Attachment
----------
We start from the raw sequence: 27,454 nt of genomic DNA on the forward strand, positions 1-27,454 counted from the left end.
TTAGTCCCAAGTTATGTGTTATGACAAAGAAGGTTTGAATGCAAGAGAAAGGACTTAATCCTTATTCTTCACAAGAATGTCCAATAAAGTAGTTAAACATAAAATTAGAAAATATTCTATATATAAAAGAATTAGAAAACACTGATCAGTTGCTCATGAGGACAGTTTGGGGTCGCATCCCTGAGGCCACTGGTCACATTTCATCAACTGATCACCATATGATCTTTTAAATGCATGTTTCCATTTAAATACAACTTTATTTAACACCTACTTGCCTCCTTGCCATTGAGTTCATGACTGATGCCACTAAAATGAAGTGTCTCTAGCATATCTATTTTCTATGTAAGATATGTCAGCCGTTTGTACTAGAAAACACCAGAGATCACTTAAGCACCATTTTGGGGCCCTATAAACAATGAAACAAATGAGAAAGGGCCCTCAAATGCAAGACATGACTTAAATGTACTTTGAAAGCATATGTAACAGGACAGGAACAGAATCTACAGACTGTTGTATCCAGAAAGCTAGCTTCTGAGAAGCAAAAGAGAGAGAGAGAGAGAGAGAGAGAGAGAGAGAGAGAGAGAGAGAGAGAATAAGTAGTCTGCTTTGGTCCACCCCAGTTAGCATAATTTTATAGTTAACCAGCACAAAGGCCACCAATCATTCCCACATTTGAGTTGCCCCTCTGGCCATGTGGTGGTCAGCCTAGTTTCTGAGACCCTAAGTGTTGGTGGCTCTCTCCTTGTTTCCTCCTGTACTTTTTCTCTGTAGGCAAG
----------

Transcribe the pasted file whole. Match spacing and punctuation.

We start from the raw sequence: 27,454 nt of genomic DNA on the forward strand, positions 1-27,454 counted from the left end.
TTAGTCCCAAGTTATGTGTTATGACAAAGAAGGTTTGAATGCAAGAGAAAGGACTTAATCCTTATTCTTCACAAGAATGTCCAATAAAGTAGTTAAACATAAAATTAGAAAATATTCTATATATAAAAGAATTAGAAAACACTGATCAGTTGCTCATGAGGACAGTTTGGGGTCGCATCCCTGAGGCCACTGGTCACATTTCATCAACTGATCACCATATGATCTTTTAAATGCATGTTTCCATTTAAATACAACTTTATTTAACACCTACTTGCCTCCTTGCCATTGAGTTCATGACTGATGCCACTAAAATGAAGTGTCTCTAGCATATCTATTTTCTATGTAAGATATGTCAGCCGTTTGTACTAGAAAACACCAGAGATCACTTAAGCACCATTTTGGGGCCCTATAAACAATGAAACAAATGAGAAAGGGCCCTCAAATGCAAGACATGACTTAAATGTACTTTGAAAGCATATGTAACAGGACAGGAACAGAATCTACAGACTGTTGTATCCAGAAAGCTAGCTTCTGAGAAGCAAAAGAGAGAGAGAGAGAGAGAGAGAGAGAGAGAGAGAGAGAGAGAGAGAGAATAAGTAGTCTGCTTTGGTCCACCCCAGTTAGCATAATTTTATAGTTAACCAGCACAAAGGCCACCAATCATTCCCACATTTGAGTTGCCCCTCTGGCCATGTGGTGGTCAGCCTAGTTTCTGAGACCCTAAGTGTTGGTGGCTCTCTCCTTGTTTCCTCCTGTACTTTTTCTCTGTAGGCAAG